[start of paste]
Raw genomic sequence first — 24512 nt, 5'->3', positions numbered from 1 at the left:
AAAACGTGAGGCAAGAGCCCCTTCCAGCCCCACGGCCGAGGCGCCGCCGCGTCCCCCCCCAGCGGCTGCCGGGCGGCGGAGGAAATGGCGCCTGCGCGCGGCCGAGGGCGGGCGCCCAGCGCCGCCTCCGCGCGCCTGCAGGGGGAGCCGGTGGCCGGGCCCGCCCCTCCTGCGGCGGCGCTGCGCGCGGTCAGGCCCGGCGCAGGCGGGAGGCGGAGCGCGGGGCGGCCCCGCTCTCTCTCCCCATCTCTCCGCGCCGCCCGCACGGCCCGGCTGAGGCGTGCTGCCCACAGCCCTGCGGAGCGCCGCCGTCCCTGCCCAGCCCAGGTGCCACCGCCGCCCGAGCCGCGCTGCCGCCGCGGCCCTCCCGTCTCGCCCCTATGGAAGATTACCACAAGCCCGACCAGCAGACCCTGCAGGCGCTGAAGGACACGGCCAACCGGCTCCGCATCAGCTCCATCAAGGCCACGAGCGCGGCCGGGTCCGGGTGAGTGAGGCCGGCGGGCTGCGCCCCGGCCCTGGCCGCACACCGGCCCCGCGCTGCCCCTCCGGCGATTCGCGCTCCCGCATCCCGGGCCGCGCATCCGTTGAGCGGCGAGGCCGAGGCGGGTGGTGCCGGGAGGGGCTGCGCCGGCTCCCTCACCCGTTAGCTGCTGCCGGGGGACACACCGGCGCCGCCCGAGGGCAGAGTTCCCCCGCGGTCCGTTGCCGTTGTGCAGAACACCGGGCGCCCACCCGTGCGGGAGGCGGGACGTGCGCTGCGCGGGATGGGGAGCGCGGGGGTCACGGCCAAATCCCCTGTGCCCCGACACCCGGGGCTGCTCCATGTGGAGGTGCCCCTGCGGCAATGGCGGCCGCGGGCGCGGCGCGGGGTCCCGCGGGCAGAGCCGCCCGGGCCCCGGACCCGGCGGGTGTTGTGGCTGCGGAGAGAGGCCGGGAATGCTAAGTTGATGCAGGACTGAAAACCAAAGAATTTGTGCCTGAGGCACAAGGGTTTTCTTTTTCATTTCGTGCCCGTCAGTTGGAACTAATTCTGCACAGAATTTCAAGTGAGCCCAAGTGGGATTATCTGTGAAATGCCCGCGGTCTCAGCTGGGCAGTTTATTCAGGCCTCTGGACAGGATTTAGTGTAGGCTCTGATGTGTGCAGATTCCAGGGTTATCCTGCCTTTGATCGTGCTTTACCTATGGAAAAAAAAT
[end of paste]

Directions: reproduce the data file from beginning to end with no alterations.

Raw genomic sequence first — 24512 nt, 5'->3', positions numbered from 1 at the left:
AAAACGTGAGGCAAGAGCCCCTTCCAGCCCCACGGCCGAGGCGCCGCCGCGTCCCCCCCCAGCGGCTGCCGGGCGGCGGAGGAAATGGCGCCTGCGCGCGGCCGAGGGCGGGCGCCCAGCGCCGCCTCCGCGCGCCTGCAGGGGGAGCCGGTGGCCGGGCCCGCCCCTCCTGCGGCGGCGCTGCGCGCGGTCAGGCCCGGCGCAGGCGGGAGGCGGAGCGCGGGGCGGCCCCGCTCTCTCTCCCCATCTCTCCGCGCCGCCCGCACGGCCCGGCTGAGGCGTGCTGCCCACAGCCCTGCGGAGCGCCGCCGTCCCTGCCCAGCCCAGGTGCCACCGCCGCCCGAGCCGCGCTGCCGCCGCGGCCCTCCCGTCTCGCCCCTATGGAAGATTACCACAAGCCCGACCAGCAGACCCTGCAGGCGCTGAAGGACACGGCCAACCGGCTCCGCATCAGCTCCATCAAGGCCACGAGCGCGGCCGGGTCCGGGTGAGTGAGGCCGGCGGGCTGCGCCCCGGCCCTGGCCGCACACCGGCCCCGCGCTGCCCCTCCGGCGATTCGCGCTCCCGCATCCCGGGCCGCGCATCCGTTGAGCGGCGAGGCCGAGGCGGGTGGTGCCGGGAGGGGCTGCGCCGGCTCCCTCACCCGTTAGCTGCTGCCGGGGGACACACCGGCGCCGCCCGAGGGCAGAGTTCCCCCGCGGTCCGTTGCCGTTGTGCAGAACACCGGGCGCCCACCCGTGCGGGAGGCGGGACGTGCGCTGCGCGGGATGGGGAGCGCGGGGGTCACGGCCAAATCCCCTGTGCCCCGACACCCGGGGCTGCTCCATGTGGAGGTGCCCCTGCGGCAATGGCGGCCGCGGGCGCGGCGCGGGGTCCCGCGGGCAGAGCCGCCCGGGCCCCGGACCCGGCGGGTGTTGTGGCTGCGGAGAGAGGCCGGGAATGCTAAGTTGATGCAGGACTGAAAACCAAAGAATTTGTGCCTGAGGCACAAGGGTTTTCTTTTTCATTTCGTGCCCGTCAGTTGGAACTAATTCTGCACAGAATTTCAAGTGAGCCCAAGTGGGATTATCTGTGAAATGCCCGCGGTCTCAGCTGGGCAGTTTATTCAGGCCTCTGGACAGGATTTAGTGTAGGCTCTGATGTGTGCAGATTCCAGGGTTATCCTGCCTTTGATCGTGCTTTACCTATGGAAAAAAAAT